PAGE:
in a similar situation but no one accepted to live with her kids, so she had to save money
to rent an apartment for her alone. After that she brought her two kids and also her
mother who helps her with the house and the children. Isabel works hard for almost
twelve hours a day; she is conscious that she has no time for herself and her family. In
Italy she had another baby with a new partner, who is also a Latin American migrant. She
talked to him before bringing her family to clarify that her intentions were to live with her
kids and mother and he accepted to live all together. She would like to return to her
country, but her sons don not want to, they say that the situation in Italy is better so she
aspires to change work and to improve a little her situation.
Angelica: Of all the interviewed she is probably the one who enj oys the best
economic situation. She arrived in Italy nine years ago for the first time to assist her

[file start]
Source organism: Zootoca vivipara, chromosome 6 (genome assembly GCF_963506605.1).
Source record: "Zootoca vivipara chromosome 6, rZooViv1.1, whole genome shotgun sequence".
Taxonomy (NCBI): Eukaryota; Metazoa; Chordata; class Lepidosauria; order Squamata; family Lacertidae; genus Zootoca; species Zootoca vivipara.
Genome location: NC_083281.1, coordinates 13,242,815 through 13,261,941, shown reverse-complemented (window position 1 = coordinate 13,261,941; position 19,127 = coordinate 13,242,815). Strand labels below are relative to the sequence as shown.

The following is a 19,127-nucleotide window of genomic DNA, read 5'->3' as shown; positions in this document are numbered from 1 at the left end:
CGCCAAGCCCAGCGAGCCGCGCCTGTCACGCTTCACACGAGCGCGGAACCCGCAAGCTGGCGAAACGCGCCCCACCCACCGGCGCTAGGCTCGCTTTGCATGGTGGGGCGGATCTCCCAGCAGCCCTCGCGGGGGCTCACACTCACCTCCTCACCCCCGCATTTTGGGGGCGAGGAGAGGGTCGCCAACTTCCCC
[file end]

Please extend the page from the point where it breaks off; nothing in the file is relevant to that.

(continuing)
brother who was sick with the intention to return to her country with her four kids six
months later. However, since she found a job as a nanny for a family with many children
she decided to stay. Angelica, which was already divorced, could bring her youngest son
of three years old eight months later. Then she started looking for a regular j ob in order to
bring to Italy the other three children, who were under their father' s care. Finally after six
years she could bring two of the three daughters, who by now werel4 and 13 years old.
The oldest who was 16 at that time decided not to go to Italy and to stay with her father.
Angelica changed jobs often and she enrolled in courses for social workers, later she
transferred to another city and found a job as a social worker. Because the political
situation in her country Angelica decided that she will not return. The few times she goes
back is just to visit her older daughter who has also visited her in Italy twice. However,
her two daughters have a different opinion, they want to finish their studies and then go
back to their country. Angelica says that living in Italy without them will be hard but she
considers her daughters to be adult enough to make their own decisions.
I used narrative analysis to interpret what Latin American migrant mothers in Italy